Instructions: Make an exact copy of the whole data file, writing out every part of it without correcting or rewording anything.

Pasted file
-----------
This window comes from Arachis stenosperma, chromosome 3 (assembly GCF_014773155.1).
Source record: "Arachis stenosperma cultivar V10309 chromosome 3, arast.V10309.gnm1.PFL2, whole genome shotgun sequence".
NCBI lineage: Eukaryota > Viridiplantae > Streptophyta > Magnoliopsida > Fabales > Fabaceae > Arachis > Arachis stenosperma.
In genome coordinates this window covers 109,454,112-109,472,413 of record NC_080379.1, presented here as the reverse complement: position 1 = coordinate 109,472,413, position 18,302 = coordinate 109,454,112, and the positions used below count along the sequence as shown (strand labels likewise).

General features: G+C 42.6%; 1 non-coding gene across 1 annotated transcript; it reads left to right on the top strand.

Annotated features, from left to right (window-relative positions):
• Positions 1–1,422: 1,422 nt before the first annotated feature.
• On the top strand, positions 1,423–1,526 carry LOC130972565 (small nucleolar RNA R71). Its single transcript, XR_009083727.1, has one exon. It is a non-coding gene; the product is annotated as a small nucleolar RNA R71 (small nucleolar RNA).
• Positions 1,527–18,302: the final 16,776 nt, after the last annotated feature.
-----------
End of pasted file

This window comes from Arachis stenosperma, chromosome 3 (assembly GCF_014773155.1).
Source record: "Arachis stenosperma cultivar V10309 chromosome 3, arast.V10309.gnm1.PFL2, whole genome shotgun sequence".
NCBI lineage: Eukaryota > Viridiplantae > Streptophyta > Magnoliopsida > Fabales > Fabaceae > Arachis > Arachis stenosperma.
In genome coordinates this window covers 109,454,112-109,472,413 of record NC_080379.1, presented here as the reverse complement: position 1 = coordinate 109,472,413, position 18,302 = coordinate 109,454,112, and the positions used below count along the sequence as shown (strand labels likewise).

General features: G+C 42.6%; 1 non-coding gene across 1 annotated transcript; it reads left to right on the top strand.

Annotated features, from left to right (window-relative positions):
• Positions 1–1,422: 1,422 nt before the first annotated feature.
• On the top strand, positions 1,423–1,526 carry LOC130972565 (small nucleolar RNA R71). Its single transcript, XR_009083727.1, has one exon. It is a non-coding gene; the product is annotated as a small nucleolar RNA R71 (small nucleolar RNA).
• Positions 1,527–18,302: the final 16,776 nt, after the last annotated feature.